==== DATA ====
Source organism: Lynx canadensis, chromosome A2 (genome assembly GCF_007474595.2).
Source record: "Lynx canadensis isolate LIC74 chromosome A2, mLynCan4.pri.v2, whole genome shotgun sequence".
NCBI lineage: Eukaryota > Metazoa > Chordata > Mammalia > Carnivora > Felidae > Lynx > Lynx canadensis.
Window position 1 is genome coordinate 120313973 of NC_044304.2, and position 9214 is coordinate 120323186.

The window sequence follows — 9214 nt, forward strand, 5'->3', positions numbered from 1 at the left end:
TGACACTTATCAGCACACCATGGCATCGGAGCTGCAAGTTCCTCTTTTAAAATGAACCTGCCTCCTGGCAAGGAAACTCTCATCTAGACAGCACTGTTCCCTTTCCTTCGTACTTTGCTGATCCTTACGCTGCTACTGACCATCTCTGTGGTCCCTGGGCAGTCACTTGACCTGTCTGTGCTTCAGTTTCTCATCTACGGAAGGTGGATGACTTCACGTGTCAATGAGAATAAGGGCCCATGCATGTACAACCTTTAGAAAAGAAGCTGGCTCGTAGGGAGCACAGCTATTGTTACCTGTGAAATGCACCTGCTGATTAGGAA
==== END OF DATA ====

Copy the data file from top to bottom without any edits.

Source organism: Lynx canadensis, chromosome A2 (genome assembly GCF_007474595.2).
Source record: "Lynx canadensis isolate LIC74 chromosome A2, mLynCan4.pri.v2, whole genome shotgun sequence".
NCBI lineage: Eukaryota > Metazoa > Chordata > Mammalia > Carnivora > Felidae > Lynx > Lynx canadensis.
Window position 1 is genome coordinate 120313973 of NC_044304.2, and position 9214 is coordinate 120323186.

The window sequence follows — 9214 nt, forward strand, 5'->3', positions numbered from 1 at the left end:
TGACACTTATCAGCACACCATGGCATCGGAGCTGCAAGTTCCTCTTTTAAAATGAACCTGCCTCCTGGCAAGGAAACTCTCATCTAGACAGCACTGTTCCCTTTCCTTCGTACTTTGCTGATCCTTACGCTGCTACTGACCATCTCTGTGGTCCCTGGGCAGTCACTTGACCTGTCTGTGCTTCAGTTTCTCATCTACGGAAGGTGGATGACTTCACGTGTCAATGAGAATAAGGGCCCATGCATGTACAACCTTTAGAAAAGAAGCTGGCTCGTAGGGAGCACAGCTATTGTTACCTGTGAAATGCACCTGCTGATTAGGAA